Help with day trips in London

Dec 11th, 2008, 06:02 AM
  #1  
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Join Date: Feb 2003
Posts: 368
Help with day trips in London

As some of you know we will be in London for a week staying in a flat near Waterloo station.

We will be taking day trips...Hampton court, Kew Gardens, Canterbury, Oxford, Cambridge, Windsor.

I'm not saying we will be doing all of these, but I do want to know what's the best card to get that will help us save some $$$. We will also be traveling around the city.

I know this sounds busy, but we will be slowing down after our week in London.

Thanks for all of your help.
teach905 is offline  
Dec 11th, 2008, 08:00 AM
  #2  
 
Join Date: Jun 2006
Posts: 6,418
Do you mean which transportation card option will help save money? With Hampton Court and Kew on your list, you could get a paper 7 day travelcard to take advantage of the 2 for 1 entrance offer.
lennyba is offline  
Dec 11th, 2008, 08:08 AM
  #3  
 
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A network South East Railcard will get you 33% off fares if you travel off peak and would cover all those destinations..
Cholmondley_Warner is offline  
Dec 11th, 2008, 08:12 AM
  #4  
 
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Or you can consider the LondonPlus railpass that allows you to hop on nearly any train anytime and also gives you a round trip transfer from either Gatwick, heathrow or Stansted airports outside the validity of the pass (or within it) - no bothering about peak or off peak.
PalenQ is offline  
Dec 11th, 2008, 10:40 AM
  #5  
 
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A week in London with that many day trips?
You're not really going to be "in" London at all...
taggie is offline  
Dec 11th, 2008, 10:53 AM
  #6  
 
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In addition...Portsmouth, Wool, Salisbury. Brighton, Ely, and Chatham
rogeruktm is offline  
Dec 11th, 2008, 10:58 AM
  #7  
 
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If you've never been to London then of course one should spend much of their time in London and do perhaps 1 or 2 day trips to get the feel of other less touristed cities.

But i, after visiting London many times, do use London as a base for day trips - love coming back to the energy of London at night and theatre, etc. and using the trains to visit other cities/places during the day.
PalenQ is offline  
Dec 11th, 2008, 01:20 PM
  #8  
 
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Just as an aside, I don't know what time of year you will be in London, but I very much enjoyed taking a boat down the Thames to Kew (leaves from the north side of Westminster Bridge) and had I known how much I would enjoy it, I would have taken it all the way to Hampton Court instead. Even if it isn't included in all your discount passes, understanding the meaning of the Thames to London can deepen one's understanding of the city -- not to mention how enjoyable a river cruise can be on a nice day.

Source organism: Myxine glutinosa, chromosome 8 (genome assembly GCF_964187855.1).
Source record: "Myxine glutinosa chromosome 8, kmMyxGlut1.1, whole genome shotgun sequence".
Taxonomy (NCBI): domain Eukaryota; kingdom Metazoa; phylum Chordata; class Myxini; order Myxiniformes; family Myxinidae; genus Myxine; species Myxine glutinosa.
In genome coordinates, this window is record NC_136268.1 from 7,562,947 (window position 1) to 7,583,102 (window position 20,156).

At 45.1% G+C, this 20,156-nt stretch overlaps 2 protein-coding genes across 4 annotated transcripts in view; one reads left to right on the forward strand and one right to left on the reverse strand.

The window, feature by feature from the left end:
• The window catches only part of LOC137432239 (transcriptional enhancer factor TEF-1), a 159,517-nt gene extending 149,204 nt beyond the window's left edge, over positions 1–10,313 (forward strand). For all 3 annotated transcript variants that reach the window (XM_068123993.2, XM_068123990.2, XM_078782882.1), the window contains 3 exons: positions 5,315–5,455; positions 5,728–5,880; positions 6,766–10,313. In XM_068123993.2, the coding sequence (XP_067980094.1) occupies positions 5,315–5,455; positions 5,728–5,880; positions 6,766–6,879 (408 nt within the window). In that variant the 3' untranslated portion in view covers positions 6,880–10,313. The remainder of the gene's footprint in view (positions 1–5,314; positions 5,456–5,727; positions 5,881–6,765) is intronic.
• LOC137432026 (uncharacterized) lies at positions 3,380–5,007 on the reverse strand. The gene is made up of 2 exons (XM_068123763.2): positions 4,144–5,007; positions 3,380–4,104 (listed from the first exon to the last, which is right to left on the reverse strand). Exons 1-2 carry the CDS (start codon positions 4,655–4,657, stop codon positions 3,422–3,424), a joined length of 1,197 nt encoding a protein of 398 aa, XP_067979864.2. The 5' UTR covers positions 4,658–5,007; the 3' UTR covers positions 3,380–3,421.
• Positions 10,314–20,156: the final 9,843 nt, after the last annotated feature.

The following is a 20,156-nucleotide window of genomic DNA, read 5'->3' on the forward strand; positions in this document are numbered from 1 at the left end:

If you work the timing right, you can split a round-trip journey to Hampton/Kew and Central London between the train and the boat.


zeppole is offline  
Dec 11th, 2008, 01:26 PM
  #10  
 
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I walked from Kingston to Hampton Court along the Thames path and thru the Great park - also a good way to go there.
PalenQ is offline  
Dec 11th, 2008, 09:36 PM
  #11  
 
Join Date: Apr 2003
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You need to do your sums carefully about this before you leave home, as making the wrong decision can be expensive

Both cards apply within a roughly 100 mile radius of London. Neither include Peterborough: the London Plus card covers Bath and Bristol, but the Network Card doesn't.

The London Plus card PalQ's always on about can't be bought in Britain, and costs betwen $145 per person(for 2 days plus 2 airport coupons) and $280 (for 7 days plus 2 airport coupons) It's valid anytime

The Network Card CW mentions costs £20, applies to a party of up to several, offers 33% off almost all fares but isn't valid before 0930ish on weekdays. A typical return fare to Brighton/Oxford/Cambridge is a bit over £20, coming down with the Network Card to around £14.

If you're here over a weekend and intend travelling into London from Heathrow on the tube, the London Plus card is close to being a ripoff. If you're flying to Stansted, and then plan intense midweek travelling out from London, the London Plus card might save you a great deal of money.

In either case, there's a currency consideration to bear in mind too.

It's worthwhile costing out both options, using the fare engine at www.nationalrail.co.uk
flanneruk is offline  
Dec 12th, 2008, 05:24 AM
  #12  
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Join Date: Feb 2003
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Whoa,

Now I understand why I was so confused about the costs of doing day trips. The reason we are spending the week in London was because we had free accommodations. If day trip travel costs are that expensive, we will have to re-think the amount of time in London.

Besides visiting friends and doing the War Room, Bevis Mark synagogue, and maybe seeing a play,that's all I really want to do in the city.

Back to the drawing board!!!

Thanks
teach905 is offline  
Dec 12th, 2008, 06:19 AM
  #13  
 
Join Date: Jan 2007
Posts: 76,519
As for the efficacy of the LondonPlus Pass with the precipitous fall of the British Pound in recent weeks the pass costs more vis-a-vis local transport

But, like many railpasses which declined about 15% two weeks ago i think the $ price of British railpasses will also go down in the near future. But when the pound was $2.10 not long ago the pass at the same price as now was a lot better deal than at $1.47 and still plummeting.
PalenQ is offline  

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